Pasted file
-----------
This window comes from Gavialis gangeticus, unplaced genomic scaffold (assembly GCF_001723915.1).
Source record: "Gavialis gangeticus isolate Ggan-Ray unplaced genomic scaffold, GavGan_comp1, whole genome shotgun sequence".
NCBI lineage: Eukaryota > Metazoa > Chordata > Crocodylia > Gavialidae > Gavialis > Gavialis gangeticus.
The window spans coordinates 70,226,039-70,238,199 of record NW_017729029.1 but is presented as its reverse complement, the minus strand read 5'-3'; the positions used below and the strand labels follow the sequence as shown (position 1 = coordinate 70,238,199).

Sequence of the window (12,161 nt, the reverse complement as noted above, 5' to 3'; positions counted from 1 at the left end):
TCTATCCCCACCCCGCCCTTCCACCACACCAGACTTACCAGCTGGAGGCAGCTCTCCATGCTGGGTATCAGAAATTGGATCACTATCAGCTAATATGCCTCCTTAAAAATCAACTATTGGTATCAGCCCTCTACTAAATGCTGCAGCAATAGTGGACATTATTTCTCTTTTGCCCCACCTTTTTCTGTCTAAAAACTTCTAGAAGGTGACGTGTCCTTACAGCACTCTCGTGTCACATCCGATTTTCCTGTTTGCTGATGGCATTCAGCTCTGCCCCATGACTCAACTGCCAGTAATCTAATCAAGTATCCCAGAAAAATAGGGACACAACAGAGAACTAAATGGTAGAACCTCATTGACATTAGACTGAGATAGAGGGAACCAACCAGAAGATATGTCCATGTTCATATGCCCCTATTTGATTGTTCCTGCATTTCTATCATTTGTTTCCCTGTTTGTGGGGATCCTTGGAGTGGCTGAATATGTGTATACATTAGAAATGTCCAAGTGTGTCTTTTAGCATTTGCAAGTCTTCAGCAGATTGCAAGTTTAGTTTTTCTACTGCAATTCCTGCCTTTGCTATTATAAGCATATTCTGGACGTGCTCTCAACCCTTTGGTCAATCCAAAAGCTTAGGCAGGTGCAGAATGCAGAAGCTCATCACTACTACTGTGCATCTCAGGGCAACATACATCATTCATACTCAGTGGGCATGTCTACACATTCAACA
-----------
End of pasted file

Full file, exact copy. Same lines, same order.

This window comes from Gavialis gangeticus, unplaced genomic scaffold (assembly GCF_001723915.1).
Source record: "Gavialis gangeticus isolate Ggan-Ray unplaced genomic scaffold, GavGan_comp1, whole genome shotgun sequence".
NCBI lineage: Eukaryota > Metazoa > Chordata > Crocodylia > Gavialidae > Gavialis > Gavialis gangeticus.
The window spans coordinates 70,226,039-70,238,199 of record NW_017729029.1 but is presented as its reverse complement, the minus strand read 5'-3'; the positions used below and the strand labels follow the sequence as shown (position 1 = coordinate 70,238,199).

Sequence of the window (12,161 nt, the reverse complement as noted above, 5' to 3'; positions counted from 1 at the left end):
TCTATCCCCACCCCGCCCTTCCACCACACCAGACTTACCAGCTGGAGGCAGCTCTCCATGCTGGGTATCAGAAATTGGATCACTATCAGCTAATATGCCTCCTTAAAAATCAACTATTGGTATCAGCCCTCTACTAAATGCTGCAGCAATAGTGGACATTATTTCTCTTTTGCCCCACCTTTTTCTGTCTAAAAACTTCTAGAAGGTGACGTGTCCTTACAGCACTCTCGTGTCACATCCGATTTTCCTGTTTGCTGATGGCATTCAGCTCTGCCCCATGACTCAACTGCCAGTAATCTAATCAAGTATCCCAGAAAAATAGGGACACAACAGAGAACTAAATGGTAGAACCTCATTGACATTAGACTGAGATAGAGGGAACCAACCAGAAGATATGTCCATGTTCATATGCCCCTATTTGATTGTTCCTGCATTTCTATCATTTGTTTCCCTGTTTGTGGGGATCCTTGGAGTGGCTGAATATGTGTATACATTAGAAATGTCCAAGTGTGTCTTTTAGCATTTGCAAGTCTTCAGCAGATTGCAAGTTTAGTTTTTCTACTGCAATTCCTGCCTTTGCTATTATAAGCATATTCTGGACGTGCTCTCAACCCTTTGGTCAATCCAAAAGCTTAGGCAGGTGCAGAATGCAGAAGCTCATCACTACTACTGTGCATCTCAGGGCAACATACATCATTCATACTCAGTGGGCATGTCTACACATTCAACA